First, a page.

Talbert Nature Preserve
- Location: There are several access points. The hike described below begins at Fairview Park, Placentia Ave, Costa Mesa. From the 405 Freeway, take the Harbor Blvd. exit and head south (turn right if you’re coming from the north; left if from the south.) Go one mile and turn right onto Adams. Go 0.9 miles and turn left on to Placentia Ave. The park is on the right in 0.6 miles.
- Agency: Orange County Parks/City of Costa Mesa
- Distance: 5.3 miles
- Elevation gain: 50 feet
- Suggested time: 2.5 hours
- Difficulty rating: PG
- Best season: All year
- USGS topo map: Newport Beach
- Recommended gear: sun hat
- More information: Map My Hike report here; trip description here; Fairview Park Yelp page here; Talbert Nature Preserve Yelp page here
- Rating: 3
Located near the mouth of the Santa Ana River, the Talbert Nature Preserve is one of Orange County’s few dog-friendly open spaces that is suitable for year-round hiking. Though fences, utility poles and nearby houses are never out of sight, the preserve feels pleasantly remote, especially considering how close it is to urban development. The park’s convenient location makes it an understandably popular destination among Costa Mesa, Newport Beach and Huntington Beach residents. In some circles it has reputation for homeless camps and BMX riders that distract from the nature experience, but having visited several times, from personal experience, I haven’t found anything to detract from my enjoyment of the park or to make me fear for my safety. The BMX ramps occupy a large clearing in the southern part of the park but can be easily avoided by staying north of Hamilton Avenue. There is some trash and graffiti, although overall it’s not too bad compared to many other parks that are right in the middle of civilization.
Talbert Nature Preserve offers a quick getaway and for those who want a longer trip, following the perimeter of the park on various trails and bike paths results in a loop of more than five miles, described as follows. From the upper parking area, pass by the information board and follow a trail into the park. Many different trails, official and unofficial, cross the park, but the main ones are usually pretty easy to find and follow. Take the first right and begin your descent into Costa Mesa’s Fairview Park, a preserved wetland. At the bottom of the hill, one quarter mile from the start, turn right and follow the path around the edge of the wetlands to a four-way junction. Go straight (the right spur leads back to Placentia Avenue and the left spur will get you to the same place as the center route, just not as scenically). You follow a boardwalk through the wetlands, returning to the dirt road 3/4 of a mile from the start. Merge and continue a short distance to the entrance of the Talbert Nature Preserve.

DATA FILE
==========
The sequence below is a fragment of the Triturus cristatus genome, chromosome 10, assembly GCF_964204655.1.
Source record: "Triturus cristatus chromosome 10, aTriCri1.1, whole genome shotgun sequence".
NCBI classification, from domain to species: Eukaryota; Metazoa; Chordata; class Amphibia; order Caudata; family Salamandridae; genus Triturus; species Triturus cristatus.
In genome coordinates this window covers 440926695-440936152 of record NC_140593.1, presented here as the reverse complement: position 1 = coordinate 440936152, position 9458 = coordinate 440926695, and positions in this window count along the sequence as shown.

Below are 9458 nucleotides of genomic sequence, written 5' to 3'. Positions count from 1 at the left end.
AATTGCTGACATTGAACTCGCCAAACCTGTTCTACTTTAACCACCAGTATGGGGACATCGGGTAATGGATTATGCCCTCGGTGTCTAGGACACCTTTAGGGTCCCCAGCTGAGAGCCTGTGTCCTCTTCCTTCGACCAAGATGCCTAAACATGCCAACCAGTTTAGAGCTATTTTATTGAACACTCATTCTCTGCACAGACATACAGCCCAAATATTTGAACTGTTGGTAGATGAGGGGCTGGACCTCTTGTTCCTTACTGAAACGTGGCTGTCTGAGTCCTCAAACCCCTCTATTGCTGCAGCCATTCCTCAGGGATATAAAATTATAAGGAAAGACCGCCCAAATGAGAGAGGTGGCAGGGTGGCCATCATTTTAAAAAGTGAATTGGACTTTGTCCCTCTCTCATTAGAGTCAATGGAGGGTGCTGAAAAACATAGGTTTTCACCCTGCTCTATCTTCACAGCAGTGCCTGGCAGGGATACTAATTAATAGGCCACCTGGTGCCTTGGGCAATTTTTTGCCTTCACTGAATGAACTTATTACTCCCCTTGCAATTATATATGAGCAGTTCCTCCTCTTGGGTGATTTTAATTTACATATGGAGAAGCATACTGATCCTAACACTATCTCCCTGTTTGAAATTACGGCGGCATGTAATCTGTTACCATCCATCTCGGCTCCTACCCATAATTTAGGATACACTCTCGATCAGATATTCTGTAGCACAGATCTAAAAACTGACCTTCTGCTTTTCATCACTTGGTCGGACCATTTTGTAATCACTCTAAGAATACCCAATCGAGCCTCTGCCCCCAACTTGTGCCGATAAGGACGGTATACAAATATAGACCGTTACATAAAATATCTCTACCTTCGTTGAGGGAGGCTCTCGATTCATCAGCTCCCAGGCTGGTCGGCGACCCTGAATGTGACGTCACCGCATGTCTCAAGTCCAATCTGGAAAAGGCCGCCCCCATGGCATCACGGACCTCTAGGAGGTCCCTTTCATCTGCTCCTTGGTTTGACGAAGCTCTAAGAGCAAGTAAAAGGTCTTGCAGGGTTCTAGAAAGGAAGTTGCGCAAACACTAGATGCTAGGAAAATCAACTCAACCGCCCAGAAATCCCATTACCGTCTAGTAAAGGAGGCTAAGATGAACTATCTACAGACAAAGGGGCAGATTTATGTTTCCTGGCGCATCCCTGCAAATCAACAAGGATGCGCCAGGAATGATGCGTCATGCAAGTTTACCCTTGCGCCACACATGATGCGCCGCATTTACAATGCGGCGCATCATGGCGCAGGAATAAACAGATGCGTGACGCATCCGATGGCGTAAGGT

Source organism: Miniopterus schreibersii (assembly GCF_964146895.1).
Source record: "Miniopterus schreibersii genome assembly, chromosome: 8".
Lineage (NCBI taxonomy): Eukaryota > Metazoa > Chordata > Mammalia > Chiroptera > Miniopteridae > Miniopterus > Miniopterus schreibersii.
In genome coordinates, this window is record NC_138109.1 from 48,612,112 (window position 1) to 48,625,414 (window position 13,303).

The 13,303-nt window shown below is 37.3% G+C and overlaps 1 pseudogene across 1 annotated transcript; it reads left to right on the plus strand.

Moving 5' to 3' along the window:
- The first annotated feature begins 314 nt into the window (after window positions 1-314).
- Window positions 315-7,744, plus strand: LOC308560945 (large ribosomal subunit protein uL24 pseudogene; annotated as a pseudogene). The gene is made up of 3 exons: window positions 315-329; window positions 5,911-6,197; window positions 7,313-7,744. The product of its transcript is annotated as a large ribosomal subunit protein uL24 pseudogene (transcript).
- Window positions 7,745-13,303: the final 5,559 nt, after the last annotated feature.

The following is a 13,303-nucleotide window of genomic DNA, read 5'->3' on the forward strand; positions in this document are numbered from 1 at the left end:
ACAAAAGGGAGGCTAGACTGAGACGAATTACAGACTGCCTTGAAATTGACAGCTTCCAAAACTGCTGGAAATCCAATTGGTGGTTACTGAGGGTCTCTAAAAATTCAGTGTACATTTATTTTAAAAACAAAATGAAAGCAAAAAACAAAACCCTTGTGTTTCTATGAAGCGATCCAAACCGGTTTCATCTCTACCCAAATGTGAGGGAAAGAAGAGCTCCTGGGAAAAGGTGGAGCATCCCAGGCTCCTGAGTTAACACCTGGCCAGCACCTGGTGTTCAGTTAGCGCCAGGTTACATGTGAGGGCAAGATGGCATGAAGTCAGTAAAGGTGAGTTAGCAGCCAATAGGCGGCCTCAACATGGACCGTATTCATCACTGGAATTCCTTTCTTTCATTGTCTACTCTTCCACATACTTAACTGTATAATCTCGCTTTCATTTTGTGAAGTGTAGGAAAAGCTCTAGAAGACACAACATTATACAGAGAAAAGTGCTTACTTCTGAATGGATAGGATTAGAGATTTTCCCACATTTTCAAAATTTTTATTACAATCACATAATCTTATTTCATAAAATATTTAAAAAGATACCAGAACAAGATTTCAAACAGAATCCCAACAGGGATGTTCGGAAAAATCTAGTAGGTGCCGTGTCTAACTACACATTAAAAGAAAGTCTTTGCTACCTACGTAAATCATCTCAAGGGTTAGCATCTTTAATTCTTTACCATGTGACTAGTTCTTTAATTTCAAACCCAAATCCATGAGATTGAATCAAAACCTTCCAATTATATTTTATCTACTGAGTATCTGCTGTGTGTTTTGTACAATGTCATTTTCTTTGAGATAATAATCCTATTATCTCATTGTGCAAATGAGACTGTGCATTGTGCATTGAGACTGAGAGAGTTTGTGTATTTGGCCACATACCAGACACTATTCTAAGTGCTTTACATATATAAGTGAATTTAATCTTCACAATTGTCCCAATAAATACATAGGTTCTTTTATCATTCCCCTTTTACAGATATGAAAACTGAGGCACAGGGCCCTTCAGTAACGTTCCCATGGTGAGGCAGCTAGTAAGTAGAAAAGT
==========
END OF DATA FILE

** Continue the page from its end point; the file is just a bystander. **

The preserve is unofficially divided into a northern and southern half. You pass by a picnic area and follow the trail south for 0.9 miles, getting some more views of the wetlands created by runoff from the Santa Ana River. Vegetation here includes sycamores, bay laurels and coastal sage scrub. After briefly merging with the bike path and crossing under Hamilton Avenue, you enter the south half of the preserve (2 miles). Bear left, leaving the bike path and following the wide dirt trail into the wetlands. Though it’s off limits, you can get a glimpse of a pond between the trees. At a junction, head either way to complete a 1.4-mile loop around the south half of the preserve.
Once you’ve finished the loop, retrace your steps under the Hamilton Avenue Bridge and back to the north half of the preserve. After leaving the bike path, you have the option of returning via the same trail or using a parallel route that runs alongside the Santa Ana River Trail and bike path. The latter option isn’t as scenic, but those who want variety can follow it north to a short asphalt spur, leading back to the picnic area. From here, return to the parking lot either by continuing along the road or taking a staircase mounted on the side of the bluff.
Text and photography copyright 2015 by David W. Lockeretz, all rights reserved. Information and opinions provided are kept current to the best of the author’s ability. All readers hike at their own risk, and should be aware of the possible dangers of hiking, walking and other outdoor activities. By reading this, you agree not to hold the author or publisher of the content on this web site responsible for any injuries or inconveniences that may result from hiking on this trail. Check the informational links provided for up to date trail condition information.